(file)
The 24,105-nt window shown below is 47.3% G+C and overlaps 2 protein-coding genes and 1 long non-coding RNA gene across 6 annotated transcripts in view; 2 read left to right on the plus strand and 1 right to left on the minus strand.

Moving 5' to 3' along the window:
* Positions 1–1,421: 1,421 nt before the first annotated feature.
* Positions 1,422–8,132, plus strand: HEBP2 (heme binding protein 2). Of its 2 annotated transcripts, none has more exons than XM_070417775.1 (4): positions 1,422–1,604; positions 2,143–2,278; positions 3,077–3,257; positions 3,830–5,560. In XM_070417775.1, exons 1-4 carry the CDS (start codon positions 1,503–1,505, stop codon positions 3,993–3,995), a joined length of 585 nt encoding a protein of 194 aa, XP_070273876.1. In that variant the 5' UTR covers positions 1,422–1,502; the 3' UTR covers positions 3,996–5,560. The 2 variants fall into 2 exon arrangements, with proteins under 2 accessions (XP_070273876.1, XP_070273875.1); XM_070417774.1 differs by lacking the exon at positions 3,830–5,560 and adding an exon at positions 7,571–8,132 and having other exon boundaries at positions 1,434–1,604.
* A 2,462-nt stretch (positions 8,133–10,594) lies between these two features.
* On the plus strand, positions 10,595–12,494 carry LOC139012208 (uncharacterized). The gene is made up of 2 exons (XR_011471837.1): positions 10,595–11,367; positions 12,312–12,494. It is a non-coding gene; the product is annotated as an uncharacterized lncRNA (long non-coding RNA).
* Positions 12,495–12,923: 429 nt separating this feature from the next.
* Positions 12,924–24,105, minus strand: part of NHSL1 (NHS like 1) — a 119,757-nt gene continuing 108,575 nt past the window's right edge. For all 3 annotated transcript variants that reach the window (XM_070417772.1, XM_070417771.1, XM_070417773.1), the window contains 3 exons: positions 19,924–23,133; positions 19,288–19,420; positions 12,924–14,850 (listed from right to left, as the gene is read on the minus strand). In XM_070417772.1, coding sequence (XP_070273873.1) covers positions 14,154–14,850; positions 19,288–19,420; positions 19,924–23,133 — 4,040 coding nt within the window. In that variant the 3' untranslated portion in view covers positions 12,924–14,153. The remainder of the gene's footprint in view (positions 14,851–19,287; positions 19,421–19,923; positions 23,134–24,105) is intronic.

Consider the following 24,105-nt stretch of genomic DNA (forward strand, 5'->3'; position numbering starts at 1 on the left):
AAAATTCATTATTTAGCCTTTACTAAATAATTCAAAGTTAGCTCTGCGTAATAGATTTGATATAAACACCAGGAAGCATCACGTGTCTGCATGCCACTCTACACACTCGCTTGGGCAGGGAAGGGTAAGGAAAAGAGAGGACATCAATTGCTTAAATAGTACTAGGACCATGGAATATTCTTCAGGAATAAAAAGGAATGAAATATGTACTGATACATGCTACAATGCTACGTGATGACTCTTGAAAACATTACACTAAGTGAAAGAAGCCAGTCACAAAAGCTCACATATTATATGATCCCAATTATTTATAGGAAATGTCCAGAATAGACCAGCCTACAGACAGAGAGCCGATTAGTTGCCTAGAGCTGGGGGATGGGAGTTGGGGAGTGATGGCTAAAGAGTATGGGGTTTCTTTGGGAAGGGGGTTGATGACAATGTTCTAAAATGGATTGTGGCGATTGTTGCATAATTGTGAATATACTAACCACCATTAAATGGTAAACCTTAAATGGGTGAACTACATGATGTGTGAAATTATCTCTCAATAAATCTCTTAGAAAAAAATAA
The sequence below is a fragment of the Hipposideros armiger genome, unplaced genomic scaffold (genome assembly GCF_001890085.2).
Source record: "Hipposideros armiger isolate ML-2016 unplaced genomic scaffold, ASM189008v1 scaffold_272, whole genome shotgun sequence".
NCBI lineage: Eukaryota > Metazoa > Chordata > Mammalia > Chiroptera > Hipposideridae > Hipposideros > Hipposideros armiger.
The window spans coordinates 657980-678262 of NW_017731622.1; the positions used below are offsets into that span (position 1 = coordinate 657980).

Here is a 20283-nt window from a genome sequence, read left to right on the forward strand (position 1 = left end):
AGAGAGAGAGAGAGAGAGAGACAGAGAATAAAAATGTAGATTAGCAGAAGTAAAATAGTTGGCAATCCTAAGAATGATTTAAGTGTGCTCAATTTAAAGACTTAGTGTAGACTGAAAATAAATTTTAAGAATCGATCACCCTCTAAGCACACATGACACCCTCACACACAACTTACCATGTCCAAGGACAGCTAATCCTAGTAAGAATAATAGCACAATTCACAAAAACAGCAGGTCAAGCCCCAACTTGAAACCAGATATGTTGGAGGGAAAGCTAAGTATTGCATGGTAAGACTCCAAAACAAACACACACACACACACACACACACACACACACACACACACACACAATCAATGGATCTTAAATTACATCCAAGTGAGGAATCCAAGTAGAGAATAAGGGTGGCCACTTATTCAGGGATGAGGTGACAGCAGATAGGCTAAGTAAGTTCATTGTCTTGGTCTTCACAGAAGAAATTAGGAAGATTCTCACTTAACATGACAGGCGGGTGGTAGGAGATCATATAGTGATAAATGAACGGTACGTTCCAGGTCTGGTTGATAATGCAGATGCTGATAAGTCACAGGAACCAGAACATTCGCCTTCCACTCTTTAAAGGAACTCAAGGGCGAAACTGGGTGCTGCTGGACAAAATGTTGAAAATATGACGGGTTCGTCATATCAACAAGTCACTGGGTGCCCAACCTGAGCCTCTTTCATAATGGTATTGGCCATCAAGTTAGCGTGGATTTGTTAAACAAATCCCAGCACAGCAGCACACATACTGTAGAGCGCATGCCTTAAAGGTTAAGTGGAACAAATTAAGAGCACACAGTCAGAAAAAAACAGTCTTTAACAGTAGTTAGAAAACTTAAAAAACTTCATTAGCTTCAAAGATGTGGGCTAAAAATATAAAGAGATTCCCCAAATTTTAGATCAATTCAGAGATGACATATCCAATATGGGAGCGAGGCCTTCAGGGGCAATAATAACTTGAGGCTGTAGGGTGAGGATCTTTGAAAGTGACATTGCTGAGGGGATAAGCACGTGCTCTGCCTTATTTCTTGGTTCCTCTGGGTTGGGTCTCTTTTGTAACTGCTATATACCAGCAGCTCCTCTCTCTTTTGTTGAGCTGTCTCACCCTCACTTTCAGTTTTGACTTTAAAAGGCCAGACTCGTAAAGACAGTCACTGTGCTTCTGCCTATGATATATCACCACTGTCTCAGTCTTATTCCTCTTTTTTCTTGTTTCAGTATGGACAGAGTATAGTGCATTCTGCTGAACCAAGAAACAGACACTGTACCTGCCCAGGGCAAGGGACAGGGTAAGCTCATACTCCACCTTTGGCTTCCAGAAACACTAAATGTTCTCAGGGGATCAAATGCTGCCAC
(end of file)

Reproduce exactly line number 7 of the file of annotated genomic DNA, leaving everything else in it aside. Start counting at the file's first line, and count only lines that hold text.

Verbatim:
* Positions 12,495–12,923: 429 nt separating this feature from the next.